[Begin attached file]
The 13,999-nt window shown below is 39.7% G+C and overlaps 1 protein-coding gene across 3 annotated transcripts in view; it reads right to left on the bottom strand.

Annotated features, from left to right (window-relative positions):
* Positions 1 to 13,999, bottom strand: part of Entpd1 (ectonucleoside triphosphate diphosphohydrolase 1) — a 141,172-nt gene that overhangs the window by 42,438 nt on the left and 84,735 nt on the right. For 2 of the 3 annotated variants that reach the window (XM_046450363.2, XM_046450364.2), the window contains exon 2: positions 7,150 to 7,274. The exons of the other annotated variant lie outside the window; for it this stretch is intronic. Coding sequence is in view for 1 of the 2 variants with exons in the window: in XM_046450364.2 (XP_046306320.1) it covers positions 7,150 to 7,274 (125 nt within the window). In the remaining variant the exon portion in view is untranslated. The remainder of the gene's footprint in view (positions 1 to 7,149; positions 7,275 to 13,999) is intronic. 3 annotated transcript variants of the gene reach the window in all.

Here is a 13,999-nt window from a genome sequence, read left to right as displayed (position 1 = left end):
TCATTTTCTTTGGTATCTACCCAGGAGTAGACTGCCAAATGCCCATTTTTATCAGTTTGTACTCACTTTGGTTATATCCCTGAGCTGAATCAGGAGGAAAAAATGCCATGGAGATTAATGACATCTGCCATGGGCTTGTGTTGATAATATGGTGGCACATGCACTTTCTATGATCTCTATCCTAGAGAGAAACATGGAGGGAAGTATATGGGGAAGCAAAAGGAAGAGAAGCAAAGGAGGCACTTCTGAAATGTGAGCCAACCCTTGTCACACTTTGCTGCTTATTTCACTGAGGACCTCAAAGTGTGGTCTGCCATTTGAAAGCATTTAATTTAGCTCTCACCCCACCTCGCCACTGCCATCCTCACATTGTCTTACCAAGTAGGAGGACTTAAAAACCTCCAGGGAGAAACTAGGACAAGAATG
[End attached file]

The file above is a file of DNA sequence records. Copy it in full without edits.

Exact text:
The 13,999-nt window shown below is 39.7% G+C and overlaps 1 protein-coding gene across 3 annotated transcripts in view; it reads right to left on the bottom strand.

Annotated features, from left to right (window-relative positions):
* Positions 1 to 13,999, bottom strand: part of Entpd1 (ectonucleoside triphosphate diphosphohydrolase 1) — a 141,172-nt gene that overhangs the window by 42,438 nt on the left and 84,735 nt on the right. For 2 of the 3 annotated variants that reach the window (XM_046450363.2, XM_046450364.2), the window contains exon 2: positions 7,150 to 7,274. The exons of the other annotated variant lie outside the window; for it this stretch is intronic. Coding sequence is in view for 1 of the 2 variants with exons in the window: in XM_046450364.2 (XP_046306320.1) it covers positions 7,150 to 7,274 (125 nt within the window). In the remaining variant the exon portion in view is untranslated. The remainder of the gene's footprint in view (positions 1 to 7,149; positions 7,275 to 13,999) is intronic. 3 annotated transcript variants of the gene reach the window in all.

Here is a 13,999-nt window from a genome sequence, read left to right as displayed (position 1 = left end):
TCATTTTCTTTGGTATCTACCCAGGAGTAGACTGCCAAATGCCCATTTTTATCAGTTTGTACTCACTTTGGTTATATCCCTGAGCTGAATCAGGAGGAAAAAATGCCATGGAGATTAATGACATCTGCCATGGGCTTGTGTTGATAATATGGTGGCACATGCACTTTCTATGATCTCTATCCTAGAGAGAAACATGGAGGGAAGTATATGGGGAAGCAAAAGGAAGAGAAGCAAAGGAGGCACTTCTGAAATGTGAGCCAACCCTTGTCACACTTTGCTGCTTATTTCACTGAGGACCTCAAAGTGTGGTCTGCCATTTGAAAGCATTTAATTTAGCTCTCACCCCACCTCGCCACTGCCATCCTCACATTGTCTTACCAAGTAGGAGGACTTAAAAACCTCCAGGGAGAAACTAGGACAAGAATG